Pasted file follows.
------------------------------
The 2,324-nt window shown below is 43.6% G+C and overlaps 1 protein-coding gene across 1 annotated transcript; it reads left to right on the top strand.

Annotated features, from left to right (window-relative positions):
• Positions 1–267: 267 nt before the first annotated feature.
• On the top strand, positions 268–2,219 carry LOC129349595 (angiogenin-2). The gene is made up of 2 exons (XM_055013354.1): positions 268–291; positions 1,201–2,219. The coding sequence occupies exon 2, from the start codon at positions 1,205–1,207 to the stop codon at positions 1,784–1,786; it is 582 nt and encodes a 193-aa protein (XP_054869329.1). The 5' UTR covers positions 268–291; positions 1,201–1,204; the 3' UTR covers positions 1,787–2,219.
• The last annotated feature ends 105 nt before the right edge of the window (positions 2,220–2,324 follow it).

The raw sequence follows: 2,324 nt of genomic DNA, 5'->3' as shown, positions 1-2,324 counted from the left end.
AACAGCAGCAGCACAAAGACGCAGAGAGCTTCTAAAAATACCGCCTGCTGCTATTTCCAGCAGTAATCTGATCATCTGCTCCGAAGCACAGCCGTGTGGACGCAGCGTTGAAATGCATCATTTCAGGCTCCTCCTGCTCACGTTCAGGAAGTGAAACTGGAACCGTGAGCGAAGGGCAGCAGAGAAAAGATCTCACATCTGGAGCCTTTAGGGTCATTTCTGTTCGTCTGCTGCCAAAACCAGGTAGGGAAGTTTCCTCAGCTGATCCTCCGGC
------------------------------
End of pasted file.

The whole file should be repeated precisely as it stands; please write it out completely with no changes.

The 2,324-nt window shown below is 43.6% G+C and overlaps 1 protein-coding gene across 1 annotated transcript; it reads left to right on the top strand.

Annotated features, from left to right (window-relative positions):
• Positions 1–267: 267 nt before the first annotated feature.
• On the top strand, positions 268–2,219 carry LOC129349595 (angiogenin-2). The gene is made up of 2 exons (XM_055013354.1): positions 268–291; positions 1,201–2,219. The coding sequence occupies exon 2, from the start codon at positions 1,205–1,207 to the stop codon at positions 1,784–1,786; it is 582 nt and encodes a 193-aa protein (XP_054869329.1). The 5' UTR covers positions 268–291; positions 1,201–1,204; the 3' UTR covers positions 1,787–2,219.
• The last annotated feature ends 105 nt before the right edge of the window (positions 2,220–2,324 follow it).

The raw sequence follows: 2,324 nt of genomic DNA, 5'->3' as shown, positions 1-2,324 counted from the left end.
AACAGCAGCAGCACAAAGACGCAGAGAGCTTCTAAAAATACCGCCTGCTGCTATTTCCAGCAGTAATCTGATCATCTGCTCCGAAGCACAGCCGTGTGGACGCAGCGTTGAAATGCATCATTTCAGGCTCCTCCTGCTCACGTTCAGGAAGTGAAACTGGAACCGTGAGCGAAGGGCAGCAGAGAAAAGATCTCACATCTGGAGCCTTTAGGGTCATTTCTGTTCGTCTGCTGCCAAAACCAGGTAGGGAAGTTTCCTCAGCTGATCCTCCGGC